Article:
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Pestmaster
11th Oct 2005, 09:22 PM
What has other members found to be the best way to cut perspex acrylic sheet ?
I have a variable speed jigsaw but do I need a particular blade ? I know I need to use a slow speed.
Can the perspex be scored with a Stanley blade and snapped ?
Thanks for helping...

rick_rine
11th Oct 2005, 09:26 PM
i often cut plastc for the kids , mostly just on the saw table with the blade low , sometimes on the compound mitre saw and sometimes on the bandsaw . no problems . i doubt you could score it and snap it.

as scoot says , leave the paper on as long as possible .

sandman
11th Oct 2005, 09:36 PM
The Bandsaw!
Iv'e recently cut quite a bit of perspex on the bandsaw (not too coarse a blade) with great results. Not a single drama.
Probably wouldn't consider any other method now.
regards Sandman.
:) :) :)

scooter
11th Oct 2005, 09:36 PM
Gday pest, jigsaw with sharp fine blade on slow speed (less melting) as you said will do, as will wot rick sed. If jigsawing, ensure workpiece is held down well so it doesn't snag on blade and chatter (with consequences :( )

Main thing if jigsawing or hand saw is not to rush the cut, or you can get small stress cracks radiating from the cut line.

Leave paper on the plastic as long as possible.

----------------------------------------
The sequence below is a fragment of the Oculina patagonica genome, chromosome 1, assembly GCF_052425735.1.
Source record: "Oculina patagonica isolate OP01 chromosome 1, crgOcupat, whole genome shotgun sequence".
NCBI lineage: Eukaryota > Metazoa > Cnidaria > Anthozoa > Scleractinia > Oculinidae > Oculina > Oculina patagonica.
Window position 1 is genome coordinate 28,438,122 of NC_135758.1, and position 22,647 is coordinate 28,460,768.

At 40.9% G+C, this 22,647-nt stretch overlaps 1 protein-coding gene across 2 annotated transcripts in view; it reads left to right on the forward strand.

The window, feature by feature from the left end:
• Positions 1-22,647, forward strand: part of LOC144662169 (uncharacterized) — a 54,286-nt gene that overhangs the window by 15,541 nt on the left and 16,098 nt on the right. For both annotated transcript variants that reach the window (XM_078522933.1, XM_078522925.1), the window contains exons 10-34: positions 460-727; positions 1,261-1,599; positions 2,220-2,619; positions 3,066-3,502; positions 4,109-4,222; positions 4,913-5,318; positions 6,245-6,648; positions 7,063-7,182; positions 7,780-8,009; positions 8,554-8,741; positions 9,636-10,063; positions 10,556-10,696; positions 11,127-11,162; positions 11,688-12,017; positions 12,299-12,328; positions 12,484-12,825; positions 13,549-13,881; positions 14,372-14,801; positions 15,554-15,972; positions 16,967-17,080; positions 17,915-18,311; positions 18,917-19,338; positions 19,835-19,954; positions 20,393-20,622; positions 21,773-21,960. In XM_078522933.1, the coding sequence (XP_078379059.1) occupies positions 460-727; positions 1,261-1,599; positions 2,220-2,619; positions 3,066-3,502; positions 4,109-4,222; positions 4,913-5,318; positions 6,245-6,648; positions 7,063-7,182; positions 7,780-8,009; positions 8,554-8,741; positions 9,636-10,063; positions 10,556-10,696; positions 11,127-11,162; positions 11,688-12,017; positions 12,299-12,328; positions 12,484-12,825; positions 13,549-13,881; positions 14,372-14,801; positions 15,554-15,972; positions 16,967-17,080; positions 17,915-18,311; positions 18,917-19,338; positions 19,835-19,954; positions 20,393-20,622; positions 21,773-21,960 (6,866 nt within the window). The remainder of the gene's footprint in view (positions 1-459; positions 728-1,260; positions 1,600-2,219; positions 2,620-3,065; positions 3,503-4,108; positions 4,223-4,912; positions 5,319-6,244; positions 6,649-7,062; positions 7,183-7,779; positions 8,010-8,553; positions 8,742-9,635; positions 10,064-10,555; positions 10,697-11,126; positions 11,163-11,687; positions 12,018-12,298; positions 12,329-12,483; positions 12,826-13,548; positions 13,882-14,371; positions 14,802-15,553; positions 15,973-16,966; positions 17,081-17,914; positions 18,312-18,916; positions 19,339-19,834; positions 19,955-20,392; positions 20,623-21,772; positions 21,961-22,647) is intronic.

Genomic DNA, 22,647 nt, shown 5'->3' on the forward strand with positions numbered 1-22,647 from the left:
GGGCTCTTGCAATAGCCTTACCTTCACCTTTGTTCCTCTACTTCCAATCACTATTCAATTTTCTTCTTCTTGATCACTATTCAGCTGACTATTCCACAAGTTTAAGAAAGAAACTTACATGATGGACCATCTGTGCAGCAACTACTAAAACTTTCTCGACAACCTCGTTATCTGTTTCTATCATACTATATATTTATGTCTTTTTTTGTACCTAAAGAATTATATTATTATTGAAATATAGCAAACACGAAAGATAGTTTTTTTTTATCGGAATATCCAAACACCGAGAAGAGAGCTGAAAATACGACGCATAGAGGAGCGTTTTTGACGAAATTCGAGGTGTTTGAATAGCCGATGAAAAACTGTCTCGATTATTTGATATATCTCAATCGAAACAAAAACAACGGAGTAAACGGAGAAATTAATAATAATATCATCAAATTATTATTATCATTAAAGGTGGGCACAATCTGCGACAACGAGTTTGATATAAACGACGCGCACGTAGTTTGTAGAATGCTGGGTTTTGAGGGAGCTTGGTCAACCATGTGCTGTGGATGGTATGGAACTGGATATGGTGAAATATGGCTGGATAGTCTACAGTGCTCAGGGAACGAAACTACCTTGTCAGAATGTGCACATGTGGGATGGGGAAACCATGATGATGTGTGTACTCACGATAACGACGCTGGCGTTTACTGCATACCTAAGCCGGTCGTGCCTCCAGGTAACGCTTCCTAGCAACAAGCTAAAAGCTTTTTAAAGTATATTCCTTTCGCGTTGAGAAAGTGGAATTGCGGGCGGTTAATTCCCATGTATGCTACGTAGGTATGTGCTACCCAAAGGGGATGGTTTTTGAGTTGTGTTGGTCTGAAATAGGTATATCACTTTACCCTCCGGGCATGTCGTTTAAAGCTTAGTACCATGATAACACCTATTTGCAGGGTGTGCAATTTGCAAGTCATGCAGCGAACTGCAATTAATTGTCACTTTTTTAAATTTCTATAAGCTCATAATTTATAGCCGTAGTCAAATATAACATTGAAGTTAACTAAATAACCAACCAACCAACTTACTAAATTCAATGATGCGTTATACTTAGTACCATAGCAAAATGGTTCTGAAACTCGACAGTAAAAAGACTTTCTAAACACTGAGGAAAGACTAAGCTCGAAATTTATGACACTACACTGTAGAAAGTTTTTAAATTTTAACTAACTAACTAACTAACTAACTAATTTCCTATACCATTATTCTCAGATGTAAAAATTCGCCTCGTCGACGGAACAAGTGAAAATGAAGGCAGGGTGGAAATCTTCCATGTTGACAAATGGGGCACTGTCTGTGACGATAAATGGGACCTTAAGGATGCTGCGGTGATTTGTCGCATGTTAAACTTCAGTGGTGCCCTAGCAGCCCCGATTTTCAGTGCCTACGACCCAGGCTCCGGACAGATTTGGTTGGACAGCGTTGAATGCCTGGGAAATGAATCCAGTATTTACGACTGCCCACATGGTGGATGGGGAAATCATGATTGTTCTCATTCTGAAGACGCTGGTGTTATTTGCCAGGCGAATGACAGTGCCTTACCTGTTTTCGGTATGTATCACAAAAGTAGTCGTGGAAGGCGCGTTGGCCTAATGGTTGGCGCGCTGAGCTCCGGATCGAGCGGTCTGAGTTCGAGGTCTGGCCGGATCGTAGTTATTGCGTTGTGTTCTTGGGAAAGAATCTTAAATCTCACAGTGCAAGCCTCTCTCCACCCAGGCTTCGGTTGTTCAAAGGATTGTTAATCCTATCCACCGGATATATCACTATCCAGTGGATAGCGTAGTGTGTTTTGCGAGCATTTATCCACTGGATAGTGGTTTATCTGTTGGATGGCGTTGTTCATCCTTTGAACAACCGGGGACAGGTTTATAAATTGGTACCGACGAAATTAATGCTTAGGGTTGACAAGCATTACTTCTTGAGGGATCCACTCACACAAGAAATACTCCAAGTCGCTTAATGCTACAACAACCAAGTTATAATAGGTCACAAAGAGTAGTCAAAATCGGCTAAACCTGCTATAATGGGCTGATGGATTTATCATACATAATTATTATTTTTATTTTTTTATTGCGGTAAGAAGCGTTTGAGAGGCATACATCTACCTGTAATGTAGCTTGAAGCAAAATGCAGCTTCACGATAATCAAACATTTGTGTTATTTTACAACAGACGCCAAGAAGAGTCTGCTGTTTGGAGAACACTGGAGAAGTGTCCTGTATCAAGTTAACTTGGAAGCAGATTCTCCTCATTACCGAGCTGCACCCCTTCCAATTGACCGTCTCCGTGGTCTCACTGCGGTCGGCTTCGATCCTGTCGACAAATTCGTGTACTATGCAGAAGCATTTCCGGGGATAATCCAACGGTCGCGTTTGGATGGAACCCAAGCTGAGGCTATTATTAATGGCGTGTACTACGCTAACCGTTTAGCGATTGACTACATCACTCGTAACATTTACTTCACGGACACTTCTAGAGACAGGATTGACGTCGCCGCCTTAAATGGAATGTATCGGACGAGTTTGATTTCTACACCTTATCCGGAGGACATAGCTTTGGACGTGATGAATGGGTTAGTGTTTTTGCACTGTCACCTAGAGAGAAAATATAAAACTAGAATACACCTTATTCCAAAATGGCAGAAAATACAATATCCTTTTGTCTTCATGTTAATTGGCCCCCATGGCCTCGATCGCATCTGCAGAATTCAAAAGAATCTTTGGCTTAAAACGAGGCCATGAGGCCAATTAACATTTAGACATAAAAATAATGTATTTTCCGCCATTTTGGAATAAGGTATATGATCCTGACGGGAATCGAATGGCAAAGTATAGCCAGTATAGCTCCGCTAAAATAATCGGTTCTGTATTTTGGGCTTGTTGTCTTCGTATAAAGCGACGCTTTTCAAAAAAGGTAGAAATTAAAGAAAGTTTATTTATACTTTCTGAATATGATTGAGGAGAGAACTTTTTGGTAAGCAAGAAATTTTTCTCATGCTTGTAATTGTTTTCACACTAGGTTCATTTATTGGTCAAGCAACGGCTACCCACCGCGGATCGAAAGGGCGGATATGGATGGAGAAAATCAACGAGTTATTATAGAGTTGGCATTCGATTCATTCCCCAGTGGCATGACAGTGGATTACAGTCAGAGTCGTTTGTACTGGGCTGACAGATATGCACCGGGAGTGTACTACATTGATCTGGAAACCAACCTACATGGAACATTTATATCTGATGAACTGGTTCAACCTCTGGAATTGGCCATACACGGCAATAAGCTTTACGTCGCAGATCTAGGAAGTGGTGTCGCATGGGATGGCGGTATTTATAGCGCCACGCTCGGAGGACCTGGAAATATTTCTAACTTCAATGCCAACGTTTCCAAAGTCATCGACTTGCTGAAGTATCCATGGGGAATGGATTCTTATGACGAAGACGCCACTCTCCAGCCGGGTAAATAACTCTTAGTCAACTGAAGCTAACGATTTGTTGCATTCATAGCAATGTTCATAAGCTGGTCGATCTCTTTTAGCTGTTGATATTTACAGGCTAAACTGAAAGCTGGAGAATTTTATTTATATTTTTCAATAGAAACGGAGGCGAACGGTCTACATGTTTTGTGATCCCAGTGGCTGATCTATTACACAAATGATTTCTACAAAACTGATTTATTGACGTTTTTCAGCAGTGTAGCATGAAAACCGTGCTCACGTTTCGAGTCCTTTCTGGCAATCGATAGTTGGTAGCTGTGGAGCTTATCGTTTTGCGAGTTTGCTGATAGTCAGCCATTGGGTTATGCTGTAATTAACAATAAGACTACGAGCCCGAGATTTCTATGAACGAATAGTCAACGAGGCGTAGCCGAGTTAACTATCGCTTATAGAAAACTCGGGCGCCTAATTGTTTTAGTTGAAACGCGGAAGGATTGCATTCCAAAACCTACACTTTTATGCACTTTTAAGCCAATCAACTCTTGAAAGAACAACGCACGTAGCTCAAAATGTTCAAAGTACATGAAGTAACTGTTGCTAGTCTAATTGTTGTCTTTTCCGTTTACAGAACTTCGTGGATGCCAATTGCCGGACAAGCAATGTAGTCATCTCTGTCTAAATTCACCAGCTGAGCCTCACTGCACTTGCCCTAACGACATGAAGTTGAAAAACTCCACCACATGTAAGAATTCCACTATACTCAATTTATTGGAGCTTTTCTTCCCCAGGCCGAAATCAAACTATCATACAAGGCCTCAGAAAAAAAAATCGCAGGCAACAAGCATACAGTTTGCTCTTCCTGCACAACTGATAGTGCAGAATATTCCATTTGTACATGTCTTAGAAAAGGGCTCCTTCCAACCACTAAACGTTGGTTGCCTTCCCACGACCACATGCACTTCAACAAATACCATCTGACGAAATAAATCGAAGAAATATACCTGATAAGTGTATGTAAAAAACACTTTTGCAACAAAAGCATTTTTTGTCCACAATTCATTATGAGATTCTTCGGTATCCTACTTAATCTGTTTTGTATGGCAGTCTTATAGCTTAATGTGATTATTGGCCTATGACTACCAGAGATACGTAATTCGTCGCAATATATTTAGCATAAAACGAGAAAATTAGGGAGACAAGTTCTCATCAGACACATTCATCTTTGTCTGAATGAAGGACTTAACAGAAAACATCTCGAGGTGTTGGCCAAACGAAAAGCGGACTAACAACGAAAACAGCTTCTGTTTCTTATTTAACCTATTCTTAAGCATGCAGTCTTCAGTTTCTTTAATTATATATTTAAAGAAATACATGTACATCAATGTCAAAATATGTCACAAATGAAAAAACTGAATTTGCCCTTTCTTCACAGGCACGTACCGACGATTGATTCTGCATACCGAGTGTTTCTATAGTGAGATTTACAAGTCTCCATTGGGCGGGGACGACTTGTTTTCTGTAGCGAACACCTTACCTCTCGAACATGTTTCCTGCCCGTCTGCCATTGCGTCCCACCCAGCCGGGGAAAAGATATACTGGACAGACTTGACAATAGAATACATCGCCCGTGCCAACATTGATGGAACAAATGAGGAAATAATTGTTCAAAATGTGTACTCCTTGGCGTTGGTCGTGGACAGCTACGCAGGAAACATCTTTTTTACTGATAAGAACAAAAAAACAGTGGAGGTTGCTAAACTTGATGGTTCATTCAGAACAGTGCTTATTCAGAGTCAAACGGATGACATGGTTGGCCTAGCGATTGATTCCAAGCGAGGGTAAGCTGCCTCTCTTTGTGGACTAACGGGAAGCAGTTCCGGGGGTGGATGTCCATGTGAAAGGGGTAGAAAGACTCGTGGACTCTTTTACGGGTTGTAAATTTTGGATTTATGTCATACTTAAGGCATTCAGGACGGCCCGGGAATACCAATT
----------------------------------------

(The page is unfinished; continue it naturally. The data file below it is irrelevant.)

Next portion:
Cheers................Sean

E. maculata
11th Oct 2005, 09:56 PM
as scoot says , leave the paper on as long as possible .



This statement was made 10 minutes before Scooter said it, :eek:

Al, Grunt calling all foilies, quick quick the aliens are here.

rick_rine
11th Oct 2005, 10:02 PM

This statement was made 10 minutes before Scooter said it, :eek:

Al, Grunt calling all foilies, quick quick the aliens are here.

What can I say , I'm a mind reader and lets face it , it doesn't take much to read a mind a small as scoots :)

scooter
11th Oct 2005, 10:19 PM
Never a truer word, etc... :)


Cheers..............Sean, micro mind

Eastie
11th Oct 2005, 10:52 PM
I recently cut some on a scms (wih an 80t blade with monimal rake) as I was too lazy to go out to the shed or cut it by hand. The first two cuts went fine - the third cut shattered the sheet and sent three pieces flying, each about the size of an open palm. One hit the blade guard and fractured it, another hit me on the hand causing an insignificant cut and the other I'm piece I'm yet to find. Not something I'll try again soon.

duckman
12th Oct 2005, 05:34 AM